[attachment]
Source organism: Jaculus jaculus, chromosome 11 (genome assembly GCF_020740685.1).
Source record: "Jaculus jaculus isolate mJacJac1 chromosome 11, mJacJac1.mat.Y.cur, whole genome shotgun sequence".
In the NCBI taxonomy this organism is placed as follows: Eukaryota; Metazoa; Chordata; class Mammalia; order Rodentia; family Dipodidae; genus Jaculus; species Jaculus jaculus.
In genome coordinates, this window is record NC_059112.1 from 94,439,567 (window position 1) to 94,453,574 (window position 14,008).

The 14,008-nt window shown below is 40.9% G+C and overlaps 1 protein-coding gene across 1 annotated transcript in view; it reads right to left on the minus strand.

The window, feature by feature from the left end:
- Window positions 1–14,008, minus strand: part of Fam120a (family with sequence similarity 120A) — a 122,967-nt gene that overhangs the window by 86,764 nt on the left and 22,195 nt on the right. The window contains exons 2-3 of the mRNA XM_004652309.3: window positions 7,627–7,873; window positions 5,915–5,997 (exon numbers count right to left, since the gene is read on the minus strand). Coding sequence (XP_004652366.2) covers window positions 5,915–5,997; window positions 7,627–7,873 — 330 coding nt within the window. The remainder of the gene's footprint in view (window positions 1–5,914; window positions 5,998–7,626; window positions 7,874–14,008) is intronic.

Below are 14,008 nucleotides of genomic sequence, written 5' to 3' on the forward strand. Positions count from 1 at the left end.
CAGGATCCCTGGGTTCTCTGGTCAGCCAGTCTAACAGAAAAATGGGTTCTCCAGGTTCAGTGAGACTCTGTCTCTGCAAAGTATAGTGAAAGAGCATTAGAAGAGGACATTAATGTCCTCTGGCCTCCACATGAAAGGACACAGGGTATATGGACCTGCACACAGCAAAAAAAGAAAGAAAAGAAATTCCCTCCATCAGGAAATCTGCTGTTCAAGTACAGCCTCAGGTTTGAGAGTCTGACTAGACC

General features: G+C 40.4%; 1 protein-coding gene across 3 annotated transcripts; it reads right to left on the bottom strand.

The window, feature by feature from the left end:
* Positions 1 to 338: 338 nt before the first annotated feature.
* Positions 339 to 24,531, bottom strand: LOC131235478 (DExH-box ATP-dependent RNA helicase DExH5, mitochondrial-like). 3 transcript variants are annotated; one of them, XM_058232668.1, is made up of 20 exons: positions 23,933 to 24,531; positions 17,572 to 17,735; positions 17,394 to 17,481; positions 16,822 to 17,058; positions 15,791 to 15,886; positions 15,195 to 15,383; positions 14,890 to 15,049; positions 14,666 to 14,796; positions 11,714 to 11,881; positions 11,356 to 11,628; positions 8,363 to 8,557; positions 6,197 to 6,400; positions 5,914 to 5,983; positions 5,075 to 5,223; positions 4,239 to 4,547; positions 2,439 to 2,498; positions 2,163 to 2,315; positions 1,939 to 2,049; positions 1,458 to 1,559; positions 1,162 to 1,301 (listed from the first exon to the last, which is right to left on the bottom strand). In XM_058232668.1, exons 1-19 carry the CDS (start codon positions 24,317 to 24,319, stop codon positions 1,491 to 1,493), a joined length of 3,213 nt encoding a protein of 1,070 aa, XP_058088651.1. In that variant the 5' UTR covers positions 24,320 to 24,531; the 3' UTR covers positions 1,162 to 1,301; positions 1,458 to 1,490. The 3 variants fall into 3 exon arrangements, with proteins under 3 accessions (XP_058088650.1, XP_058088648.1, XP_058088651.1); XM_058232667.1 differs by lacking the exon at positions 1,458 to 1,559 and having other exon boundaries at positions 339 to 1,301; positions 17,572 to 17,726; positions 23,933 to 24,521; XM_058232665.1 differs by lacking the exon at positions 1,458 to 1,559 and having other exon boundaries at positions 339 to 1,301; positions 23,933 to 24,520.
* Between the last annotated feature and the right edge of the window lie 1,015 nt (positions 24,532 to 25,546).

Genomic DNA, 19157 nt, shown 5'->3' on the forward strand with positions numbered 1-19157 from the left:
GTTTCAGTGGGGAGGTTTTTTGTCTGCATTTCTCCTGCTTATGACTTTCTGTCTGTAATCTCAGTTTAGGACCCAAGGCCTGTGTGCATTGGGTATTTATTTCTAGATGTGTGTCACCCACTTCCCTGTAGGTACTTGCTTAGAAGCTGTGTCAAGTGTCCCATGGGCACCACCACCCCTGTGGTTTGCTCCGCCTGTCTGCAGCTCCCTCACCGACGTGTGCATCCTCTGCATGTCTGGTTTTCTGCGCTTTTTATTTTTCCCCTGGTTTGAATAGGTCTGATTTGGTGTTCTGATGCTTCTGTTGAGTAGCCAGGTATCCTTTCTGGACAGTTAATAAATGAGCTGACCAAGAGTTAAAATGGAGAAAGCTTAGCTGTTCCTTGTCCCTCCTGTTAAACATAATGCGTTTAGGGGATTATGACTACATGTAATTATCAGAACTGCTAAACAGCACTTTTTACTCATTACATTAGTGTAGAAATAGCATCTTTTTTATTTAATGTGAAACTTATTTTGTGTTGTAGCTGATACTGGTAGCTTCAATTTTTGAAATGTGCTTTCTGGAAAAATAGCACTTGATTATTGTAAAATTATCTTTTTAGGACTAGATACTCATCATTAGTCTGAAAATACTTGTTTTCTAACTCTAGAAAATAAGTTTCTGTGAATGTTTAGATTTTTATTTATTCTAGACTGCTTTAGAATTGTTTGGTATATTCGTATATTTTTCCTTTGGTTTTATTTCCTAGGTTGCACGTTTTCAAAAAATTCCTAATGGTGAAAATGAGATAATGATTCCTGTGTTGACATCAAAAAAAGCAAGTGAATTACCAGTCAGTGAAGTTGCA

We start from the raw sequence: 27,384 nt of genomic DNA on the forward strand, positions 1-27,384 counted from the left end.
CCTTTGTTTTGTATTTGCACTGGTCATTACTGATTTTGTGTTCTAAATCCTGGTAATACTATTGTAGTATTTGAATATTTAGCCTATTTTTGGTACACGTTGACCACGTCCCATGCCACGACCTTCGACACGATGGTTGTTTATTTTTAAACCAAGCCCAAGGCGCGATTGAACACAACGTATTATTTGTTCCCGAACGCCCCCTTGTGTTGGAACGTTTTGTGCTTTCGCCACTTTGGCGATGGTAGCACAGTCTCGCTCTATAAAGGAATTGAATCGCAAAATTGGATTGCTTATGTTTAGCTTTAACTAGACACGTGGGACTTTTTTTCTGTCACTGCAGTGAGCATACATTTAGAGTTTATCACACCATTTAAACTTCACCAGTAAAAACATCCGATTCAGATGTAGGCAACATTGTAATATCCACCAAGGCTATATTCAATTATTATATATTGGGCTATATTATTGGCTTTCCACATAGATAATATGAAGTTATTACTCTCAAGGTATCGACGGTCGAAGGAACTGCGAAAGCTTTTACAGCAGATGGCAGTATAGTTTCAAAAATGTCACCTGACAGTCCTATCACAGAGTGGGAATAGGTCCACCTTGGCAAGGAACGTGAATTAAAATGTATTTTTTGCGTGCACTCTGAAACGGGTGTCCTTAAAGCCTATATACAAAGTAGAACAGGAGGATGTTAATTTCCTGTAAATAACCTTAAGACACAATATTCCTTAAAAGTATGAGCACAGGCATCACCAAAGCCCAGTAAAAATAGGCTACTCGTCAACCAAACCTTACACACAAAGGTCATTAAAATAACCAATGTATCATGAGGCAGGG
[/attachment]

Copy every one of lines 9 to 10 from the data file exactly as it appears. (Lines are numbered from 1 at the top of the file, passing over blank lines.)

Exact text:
CAGGATCCCTGGGTTCTCTGGTCAGCCAGTCTAACAGAAAAATGGGTTCTCCAGGTTCAGTGAGACTCTGTCTCTGCAAAGTATAGTGAAAGAGCATTAGAAGAGGACATTAATGTCCTCTGGCCTCCACATGAAAGGACACAGGGTATATGGACCTGCACACAGCAAAAAAAGAAAGAAAAGAAATTCCCTCCATCAGGAAATCTGCTGTTCAAGTACAGCCTCAGGTTTGAGAGTCTGACTAGACC

General features: G+C 40.4%; 1 protein-coding gene across 3 annotated transcripts; it reads right to left on the bottom strand.